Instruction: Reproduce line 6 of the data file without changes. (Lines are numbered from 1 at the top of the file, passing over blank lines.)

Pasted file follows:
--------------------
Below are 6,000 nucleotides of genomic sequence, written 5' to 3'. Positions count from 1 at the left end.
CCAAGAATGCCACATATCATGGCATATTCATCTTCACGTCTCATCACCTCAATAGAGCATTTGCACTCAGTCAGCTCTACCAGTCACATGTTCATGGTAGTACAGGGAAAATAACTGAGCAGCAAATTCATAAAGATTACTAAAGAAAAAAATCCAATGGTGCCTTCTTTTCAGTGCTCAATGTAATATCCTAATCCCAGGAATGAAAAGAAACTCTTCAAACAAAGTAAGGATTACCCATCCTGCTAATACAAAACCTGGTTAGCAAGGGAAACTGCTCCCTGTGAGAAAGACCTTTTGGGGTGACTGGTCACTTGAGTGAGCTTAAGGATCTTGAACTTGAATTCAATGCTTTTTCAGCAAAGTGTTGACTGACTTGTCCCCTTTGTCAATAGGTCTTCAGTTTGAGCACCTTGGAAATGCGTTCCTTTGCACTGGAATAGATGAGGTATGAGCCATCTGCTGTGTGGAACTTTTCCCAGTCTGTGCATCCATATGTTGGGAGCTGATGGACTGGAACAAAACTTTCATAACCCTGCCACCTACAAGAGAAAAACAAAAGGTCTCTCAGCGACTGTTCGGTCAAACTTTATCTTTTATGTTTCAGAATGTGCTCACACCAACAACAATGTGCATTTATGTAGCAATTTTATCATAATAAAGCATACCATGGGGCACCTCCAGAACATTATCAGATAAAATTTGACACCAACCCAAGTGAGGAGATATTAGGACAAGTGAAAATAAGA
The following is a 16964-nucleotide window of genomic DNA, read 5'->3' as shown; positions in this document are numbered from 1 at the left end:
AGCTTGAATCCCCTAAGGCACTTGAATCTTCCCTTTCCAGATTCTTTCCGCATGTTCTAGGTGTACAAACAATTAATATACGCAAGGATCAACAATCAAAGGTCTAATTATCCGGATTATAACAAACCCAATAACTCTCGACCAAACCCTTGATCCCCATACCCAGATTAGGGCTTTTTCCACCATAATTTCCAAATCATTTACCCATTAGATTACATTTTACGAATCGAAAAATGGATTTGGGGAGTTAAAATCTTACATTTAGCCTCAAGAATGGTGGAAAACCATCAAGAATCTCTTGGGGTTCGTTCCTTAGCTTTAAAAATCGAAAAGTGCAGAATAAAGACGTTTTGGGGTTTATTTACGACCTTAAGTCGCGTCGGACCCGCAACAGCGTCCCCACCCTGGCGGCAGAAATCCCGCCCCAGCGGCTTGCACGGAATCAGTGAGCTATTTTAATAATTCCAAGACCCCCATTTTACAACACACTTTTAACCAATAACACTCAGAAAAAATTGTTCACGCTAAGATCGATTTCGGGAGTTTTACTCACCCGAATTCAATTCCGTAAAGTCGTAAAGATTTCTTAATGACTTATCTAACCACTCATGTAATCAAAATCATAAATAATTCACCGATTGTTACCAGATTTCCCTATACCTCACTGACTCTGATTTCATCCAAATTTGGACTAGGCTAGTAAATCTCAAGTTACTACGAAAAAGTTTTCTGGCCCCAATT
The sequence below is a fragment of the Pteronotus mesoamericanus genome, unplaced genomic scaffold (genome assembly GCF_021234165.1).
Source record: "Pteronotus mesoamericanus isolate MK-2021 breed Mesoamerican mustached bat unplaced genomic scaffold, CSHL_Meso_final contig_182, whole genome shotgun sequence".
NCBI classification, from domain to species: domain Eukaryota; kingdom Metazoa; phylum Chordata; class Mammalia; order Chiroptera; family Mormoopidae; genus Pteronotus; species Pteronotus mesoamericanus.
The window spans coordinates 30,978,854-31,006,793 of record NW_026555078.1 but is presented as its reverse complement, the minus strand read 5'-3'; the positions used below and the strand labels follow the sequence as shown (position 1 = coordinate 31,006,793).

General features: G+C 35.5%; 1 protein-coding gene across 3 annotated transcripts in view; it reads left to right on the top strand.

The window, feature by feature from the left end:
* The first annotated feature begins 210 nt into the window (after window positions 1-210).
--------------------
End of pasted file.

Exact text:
Source record: "Pteronotus mesoamericanus isolate MK-2021 breed Mesoamerican mustached bat unplaced genomic scaffold, CSHL_Meso_final contig_182, whole genome shotgun sequence".